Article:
A school teacher has an ethical approach to her teaching. We could call it her PHILOSOPHY of teaching. Written or not, she acts out her philosophy over and over again, the EVIDENCE found in the MOMENTS that make up a school day. As a teacher myself, I respect the individual and his or her right to her own choices. I commit to EXCELLENCE in providing lessons aimed that the student’s academic success.
I remember how my professors insisted I write out my philosophy for TEACHING ENGLISH. I had to answer questions such as:
How will my students learn to speak fluently?
From whom will they learn social cues?
Will the students construct their vocabulary definition by definition or by “accident?”
I labored over that “philosophy” assignment for weeks and have been TESTING it out ever since.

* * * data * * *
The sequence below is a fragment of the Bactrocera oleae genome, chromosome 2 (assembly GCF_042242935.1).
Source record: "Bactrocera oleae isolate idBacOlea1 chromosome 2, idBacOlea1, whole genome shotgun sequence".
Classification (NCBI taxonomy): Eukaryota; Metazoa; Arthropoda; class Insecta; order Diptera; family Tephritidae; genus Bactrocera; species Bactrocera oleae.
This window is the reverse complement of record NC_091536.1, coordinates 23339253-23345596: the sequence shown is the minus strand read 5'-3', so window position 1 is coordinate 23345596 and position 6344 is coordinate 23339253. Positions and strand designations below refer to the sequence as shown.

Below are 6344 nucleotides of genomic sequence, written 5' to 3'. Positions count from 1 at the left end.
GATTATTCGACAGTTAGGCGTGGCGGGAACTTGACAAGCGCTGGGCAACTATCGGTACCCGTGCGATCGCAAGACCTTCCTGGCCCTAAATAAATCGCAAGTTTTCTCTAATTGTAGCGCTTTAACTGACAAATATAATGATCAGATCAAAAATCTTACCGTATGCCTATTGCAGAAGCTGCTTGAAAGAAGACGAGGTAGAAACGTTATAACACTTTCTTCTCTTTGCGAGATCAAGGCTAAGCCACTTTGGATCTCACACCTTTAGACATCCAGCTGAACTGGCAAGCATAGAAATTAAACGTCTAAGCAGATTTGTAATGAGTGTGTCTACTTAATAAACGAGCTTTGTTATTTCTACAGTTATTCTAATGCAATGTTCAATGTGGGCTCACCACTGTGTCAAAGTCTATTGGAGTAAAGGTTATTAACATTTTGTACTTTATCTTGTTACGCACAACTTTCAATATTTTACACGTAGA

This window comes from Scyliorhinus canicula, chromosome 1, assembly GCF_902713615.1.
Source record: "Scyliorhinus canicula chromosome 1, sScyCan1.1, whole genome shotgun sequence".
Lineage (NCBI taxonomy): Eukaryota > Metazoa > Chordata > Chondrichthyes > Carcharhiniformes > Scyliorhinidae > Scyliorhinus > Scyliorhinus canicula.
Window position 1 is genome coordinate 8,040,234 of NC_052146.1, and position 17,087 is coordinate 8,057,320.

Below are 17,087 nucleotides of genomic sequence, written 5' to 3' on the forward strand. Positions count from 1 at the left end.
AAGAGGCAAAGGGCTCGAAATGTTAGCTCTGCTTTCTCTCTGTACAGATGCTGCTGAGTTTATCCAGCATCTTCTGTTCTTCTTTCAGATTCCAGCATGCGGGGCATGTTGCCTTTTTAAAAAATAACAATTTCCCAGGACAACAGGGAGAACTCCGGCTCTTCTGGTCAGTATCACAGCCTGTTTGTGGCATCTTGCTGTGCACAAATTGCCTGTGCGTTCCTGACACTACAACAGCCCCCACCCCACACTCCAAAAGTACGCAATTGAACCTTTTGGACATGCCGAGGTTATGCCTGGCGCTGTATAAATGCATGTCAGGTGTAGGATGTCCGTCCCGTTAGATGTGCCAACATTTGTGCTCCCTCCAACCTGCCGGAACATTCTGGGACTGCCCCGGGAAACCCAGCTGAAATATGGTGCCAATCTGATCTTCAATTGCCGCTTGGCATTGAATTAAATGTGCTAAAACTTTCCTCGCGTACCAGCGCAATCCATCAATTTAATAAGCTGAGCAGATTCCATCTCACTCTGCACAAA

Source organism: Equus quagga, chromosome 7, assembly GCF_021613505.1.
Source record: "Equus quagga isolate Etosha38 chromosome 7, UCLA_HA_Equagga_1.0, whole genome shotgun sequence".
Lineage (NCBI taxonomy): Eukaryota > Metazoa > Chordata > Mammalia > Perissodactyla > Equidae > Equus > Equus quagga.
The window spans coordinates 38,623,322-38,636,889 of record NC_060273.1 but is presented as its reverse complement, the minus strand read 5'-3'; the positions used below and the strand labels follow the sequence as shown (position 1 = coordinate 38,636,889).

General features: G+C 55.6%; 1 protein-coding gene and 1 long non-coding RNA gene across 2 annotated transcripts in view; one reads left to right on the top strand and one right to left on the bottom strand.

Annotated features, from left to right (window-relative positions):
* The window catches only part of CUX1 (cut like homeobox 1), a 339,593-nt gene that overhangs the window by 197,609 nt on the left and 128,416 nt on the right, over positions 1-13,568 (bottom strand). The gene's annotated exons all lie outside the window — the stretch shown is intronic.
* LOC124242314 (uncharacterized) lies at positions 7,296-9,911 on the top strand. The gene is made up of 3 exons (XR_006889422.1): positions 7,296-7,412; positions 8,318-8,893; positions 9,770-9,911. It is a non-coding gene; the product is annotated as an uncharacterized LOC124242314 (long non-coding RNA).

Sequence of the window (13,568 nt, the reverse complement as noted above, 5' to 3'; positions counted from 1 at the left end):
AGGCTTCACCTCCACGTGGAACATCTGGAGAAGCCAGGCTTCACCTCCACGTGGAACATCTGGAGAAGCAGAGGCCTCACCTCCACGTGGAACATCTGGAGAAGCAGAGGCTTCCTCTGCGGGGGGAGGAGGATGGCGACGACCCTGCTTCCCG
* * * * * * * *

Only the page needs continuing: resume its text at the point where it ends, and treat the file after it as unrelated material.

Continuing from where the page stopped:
Recently, in my Bible reading, I came across some verses that instruct me HOW to show God’s love and truth to others. Romans 12 tells us to exercise our gifts and talents. A paraphrase reads like this:
Deliberately—Carefully—Simply—Liberally—With zeal—With singleness of mind
—In love—In sincerity—In proportion to my faith
I am drawn to this list as a way of expressing my PHILOSOPHY of WRITING. As a personal historian and as a mentor for other writers, I understand that a firm philosophy will guide me in my writing habits and choices. My motive for any project should be to write out of love, and to proceed forward in a careful, deliberate way. As I write about the ways God worked in my life over the past decades, or start new projects for others, I want to do it in faith, believing that God will use it to help another traveler on the road to his Destination.